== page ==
31 July 2008

Another Honeymoon Post: Sunday 6 July

Rachel in front of the sharks tank(yup, another honeymoon posting)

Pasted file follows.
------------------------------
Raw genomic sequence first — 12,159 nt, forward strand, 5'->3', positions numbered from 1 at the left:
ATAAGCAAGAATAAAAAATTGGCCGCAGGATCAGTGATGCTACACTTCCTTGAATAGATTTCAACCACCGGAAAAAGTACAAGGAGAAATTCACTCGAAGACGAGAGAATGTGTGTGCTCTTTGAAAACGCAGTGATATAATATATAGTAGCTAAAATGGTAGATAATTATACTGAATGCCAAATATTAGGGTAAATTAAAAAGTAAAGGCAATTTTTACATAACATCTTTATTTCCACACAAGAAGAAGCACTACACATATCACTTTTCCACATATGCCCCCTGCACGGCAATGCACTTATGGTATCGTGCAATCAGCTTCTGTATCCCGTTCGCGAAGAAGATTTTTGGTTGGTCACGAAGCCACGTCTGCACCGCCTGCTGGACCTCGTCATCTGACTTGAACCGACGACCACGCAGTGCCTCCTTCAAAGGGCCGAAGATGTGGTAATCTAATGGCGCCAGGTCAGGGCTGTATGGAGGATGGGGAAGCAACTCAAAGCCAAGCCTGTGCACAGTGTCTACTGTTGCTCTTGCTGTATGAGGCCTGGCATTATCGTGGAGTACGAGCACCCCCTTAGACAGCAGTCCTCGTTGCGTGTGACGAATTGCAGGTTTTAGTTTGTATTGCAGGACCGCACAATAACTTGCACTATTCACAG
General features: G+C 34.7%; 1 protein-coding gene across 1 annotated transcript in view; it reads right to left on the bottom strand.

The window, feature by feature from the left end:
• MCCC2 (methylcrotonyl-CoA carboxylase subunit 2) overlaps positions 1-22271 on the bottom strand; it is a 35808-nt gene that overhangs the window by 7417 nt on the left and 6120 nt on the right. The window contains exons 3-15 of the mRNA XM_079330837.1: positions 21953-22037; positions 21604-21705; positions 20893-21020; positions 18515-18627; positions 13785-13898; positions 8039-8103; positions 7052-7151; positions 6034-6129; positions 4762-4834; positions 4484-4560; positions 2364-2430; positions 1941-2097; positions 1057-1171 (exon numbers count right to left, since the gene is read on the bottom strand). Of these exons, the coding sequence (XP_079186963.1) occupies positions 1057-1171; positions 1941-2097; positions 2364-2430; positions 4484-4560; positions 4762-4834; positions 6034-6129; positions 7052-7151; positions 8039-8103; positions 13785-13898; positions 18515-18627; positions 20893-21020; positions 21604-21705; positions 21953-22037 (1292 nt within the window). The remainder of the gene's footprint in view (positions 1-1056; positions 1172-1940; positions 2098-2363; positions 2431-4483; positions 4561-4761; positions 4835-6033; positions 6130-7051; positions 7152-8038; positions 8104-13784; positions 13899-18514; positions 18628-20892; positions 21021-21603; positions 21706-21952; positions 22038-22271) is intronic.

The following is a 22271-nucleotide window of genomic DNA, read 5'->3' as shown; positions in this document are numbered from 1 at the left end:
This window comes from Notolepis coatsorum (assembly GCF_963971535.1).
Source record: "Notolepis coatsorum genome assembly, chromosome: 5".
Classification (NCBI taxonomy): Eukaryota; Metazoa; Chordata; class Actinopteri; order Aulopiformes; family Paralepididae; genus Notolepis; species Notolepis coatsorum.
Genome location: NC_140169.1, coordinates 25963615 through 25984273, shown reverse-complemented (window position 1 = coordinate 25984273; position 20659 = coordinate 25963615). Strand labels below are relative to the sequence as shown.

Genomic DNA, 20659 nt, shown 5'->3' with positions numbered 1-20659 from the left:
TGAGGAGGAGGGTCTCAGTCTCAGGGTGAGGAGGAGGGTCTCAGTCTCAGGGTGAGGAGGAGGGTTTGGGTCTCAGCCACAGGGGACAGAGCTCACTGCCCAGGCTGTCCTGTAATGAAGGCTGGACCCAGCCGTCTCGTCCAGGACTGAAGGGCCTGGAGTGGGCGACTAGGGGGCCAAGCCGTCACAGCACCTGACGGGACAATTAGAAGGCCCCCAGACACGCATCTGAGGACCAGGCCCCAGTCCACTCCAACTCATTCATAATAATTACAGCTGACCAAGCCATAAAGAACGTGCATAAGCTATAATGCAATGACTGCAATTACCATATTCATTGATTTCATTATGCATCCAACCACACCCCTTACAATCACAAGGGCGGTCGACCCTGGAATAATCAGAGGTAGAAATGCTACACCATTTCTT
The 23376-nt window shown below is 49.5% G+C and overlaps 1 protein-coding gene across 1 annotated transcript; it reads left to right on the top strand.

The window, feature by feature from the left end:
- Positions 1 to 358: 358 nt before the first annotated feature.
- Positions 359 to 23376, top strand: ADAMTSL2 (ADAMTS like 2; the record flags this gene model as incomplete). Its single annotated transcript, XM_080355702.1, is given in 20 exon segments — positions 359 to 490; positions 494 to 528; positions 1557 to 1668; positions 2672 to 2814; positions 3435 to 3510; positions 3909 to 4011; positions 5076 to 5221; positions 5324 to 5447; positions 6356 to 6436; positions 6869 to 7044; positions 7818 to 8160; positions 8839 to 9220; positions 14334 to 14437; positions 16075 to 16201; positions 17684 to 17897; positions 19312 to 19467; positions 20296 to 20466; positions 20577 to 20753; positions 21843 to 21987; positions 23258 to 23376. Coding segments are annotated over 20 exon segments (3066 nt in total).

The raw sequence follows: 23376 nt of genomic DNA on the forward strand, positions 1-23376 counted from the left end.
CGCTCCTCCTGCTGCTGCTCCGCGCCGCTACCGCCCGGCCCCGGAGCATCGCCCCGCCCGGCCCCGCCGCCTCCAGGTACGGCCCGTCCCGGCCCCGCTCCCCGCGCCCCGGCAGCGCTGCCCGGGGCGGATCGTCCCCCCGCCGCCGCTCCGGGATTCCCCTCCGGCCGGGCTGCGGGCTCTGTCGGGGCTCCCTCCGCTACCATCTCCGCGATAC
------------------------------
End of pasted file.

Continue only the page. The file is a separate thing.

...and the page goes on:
After checking out of our hotel, we then put our luggage in a luggage storage room at the hotel and headed to the nearby Guadeloupe Aquarium. At the aquarium, they have posted four different names for each species: French, English (with the Union Jack), the Latin scientific name, and the Guadeloupean [Creole] name (if there was a name). lookdown fish at the Guadeloupe AquariumAll of the species are native to the Caribbean (except for some Amazonian species). For any English-speaking person, all of the signs were in French. There were some interesting fish and tanks (combination of fish, etc.). We thought the lookdown fish had a cool color. There were calming sea sounds music all throughout the aquarium to provide some of the ambiance. One of the new additions to the aquarium was the shark tank, although there were only a couple of different types of sharks there. Also in the tank was a very gracefully moving ray.